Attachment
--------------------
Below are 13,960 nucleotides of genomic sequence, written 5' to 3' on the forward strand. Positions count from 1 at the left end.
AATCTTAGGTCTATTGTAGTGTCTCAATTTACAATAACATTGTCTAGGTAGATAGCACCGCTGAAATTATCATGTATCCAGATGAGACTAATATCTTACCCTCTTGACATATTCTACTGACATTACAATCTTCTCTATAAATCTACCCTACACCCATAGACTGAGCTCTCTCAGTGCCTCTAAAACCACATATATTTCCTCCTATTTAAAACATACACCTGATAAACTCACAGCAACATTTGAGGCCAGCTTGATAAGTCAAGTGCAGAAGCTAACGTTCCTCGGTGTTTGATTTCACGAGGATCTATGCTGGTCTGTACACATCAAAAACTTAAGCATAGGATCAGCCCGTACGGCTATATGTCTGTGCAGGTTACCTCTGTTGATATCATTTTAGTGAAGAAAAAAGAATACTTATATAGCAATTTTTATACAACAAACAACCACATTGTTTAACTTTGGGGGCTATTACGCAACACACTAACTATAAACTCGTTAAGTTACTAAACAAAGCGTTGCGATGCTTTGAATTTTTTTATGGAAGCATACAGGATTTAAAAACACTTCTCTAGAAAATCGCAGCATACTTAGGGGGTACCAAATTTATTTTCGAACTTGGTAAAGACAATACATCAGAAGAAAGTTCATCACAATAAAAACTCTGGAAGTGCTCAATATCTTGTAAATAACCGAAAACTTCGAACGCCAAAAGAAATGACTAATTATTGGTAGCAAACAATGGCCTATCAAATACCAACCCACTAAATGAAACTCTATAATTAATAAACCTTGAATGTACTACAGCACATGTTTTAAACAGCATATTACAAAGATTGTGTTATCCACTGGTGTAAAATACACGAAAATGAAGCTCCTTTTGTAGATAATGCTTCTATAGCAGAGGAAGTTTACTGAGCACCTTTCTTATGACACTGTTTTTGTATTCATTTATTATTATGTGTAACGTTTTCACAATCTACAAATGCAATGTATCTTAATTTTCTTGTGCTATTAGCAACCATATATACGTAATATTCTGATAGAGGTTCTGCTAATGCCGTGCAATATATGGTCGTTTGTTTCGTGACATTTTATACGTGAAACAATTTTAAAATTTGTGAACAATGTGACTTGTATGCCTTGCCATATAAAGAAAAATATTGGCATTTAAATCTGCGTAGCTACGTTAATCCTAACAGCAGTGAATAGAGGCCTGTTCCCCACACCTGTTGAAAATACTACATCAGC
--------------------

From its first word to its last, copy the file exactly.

Below are 13,960 nucleotides of genomic sequence, written 5' to 3' on the forward strand. Positions count from 1 at the left end.
AATCTTAGGTCTATTGTAGTGTCTCAATTTACAATAACATTGTCTAGGTAGATAGCACCGCTGAAATTATCATGTATCCAGATGAGACTAATATCTTACCCTCTTGACATATTCTACTGACATTACAATCTTCTCTATAAATCTACCCTACACCCATAGACTGAGCTCTCTCAGTGCCTCTAAAACCACATATATTTCCTCCTATTTAAAACATACACCTGATAAACTCACAGCAACATTTGAGGCCAGCTTGATAAGTCAAGTGCAGAAGCTAACGTTCCTCGGTGTTTGATTTCACGAGGATCTATGCTGGTCTGTACACATCAAAAACTTAAGCATAGGATCAGCCCGTACGGCTATATGTCTGTGCAGGTTACCTCTGTTGATATCATTTTAGTGAAGAAAAAAGAATACTTATATAGCAATTTTTATACAACAAACAACCACATTGTTTAACTTTGGGGGCTATTACGCAACACACTAACTATAAACTCGTTAAGTTACTAAACAAAGCGTTGCGATGCTTTGAATTTTTTTATGGAAGCATACAGGATTTAAAAACACTTCTCTAGAAAATCGCAGCATACTTAGGGGGTACCAAATTTATTTTCGAACTTGGTAAAGACAATACATCAGAAGAAAGTTCATCACAATAAAAACTCTGGAAGTGCTCAATATCTTGTAAATAACCGAAAACTTCGAACGCCAAAAGAAATGACTAATTATTGGTAGCAAACAATGGCCTATCAAATACCAACCCACTAAATGAAACTCTATAATTAATAAACCTTGAATGTACTACAGCACATGTTTTAAACAGCATATTACAAAGATTGTGTTATCCACTGGTGTAAAATACACGAAAATGAAGCTCCTTTTGTAGATAATGCTTCTATAGCAGAGGAAGTTTACTGAGCACCTTTCTTATGACACTGTTTTTGTATTCATTTATTATTATGTGTAACGTTTTCACAATCTACAAATGCAATGTATCTTAATTTTCTTGTGCTATTAGCAACCATATATACGTAATATTCTGATAGAGGTTCTGCTAATGCCGTGCAATATATGGTCGTTTGTTTCGTGACATTTTATACGTGAAACAATTTTAAAATTTGTGAACAATGTGACTTGTATGCCTTGCCATATAAAGAAAAATATTGGCATTTAAATCTGCGTAGCTACGTTAATCCTAACAGCAGTGAATAGAGGCCTGTTCCCCACACCTGTTGAAAATACTACATCAGC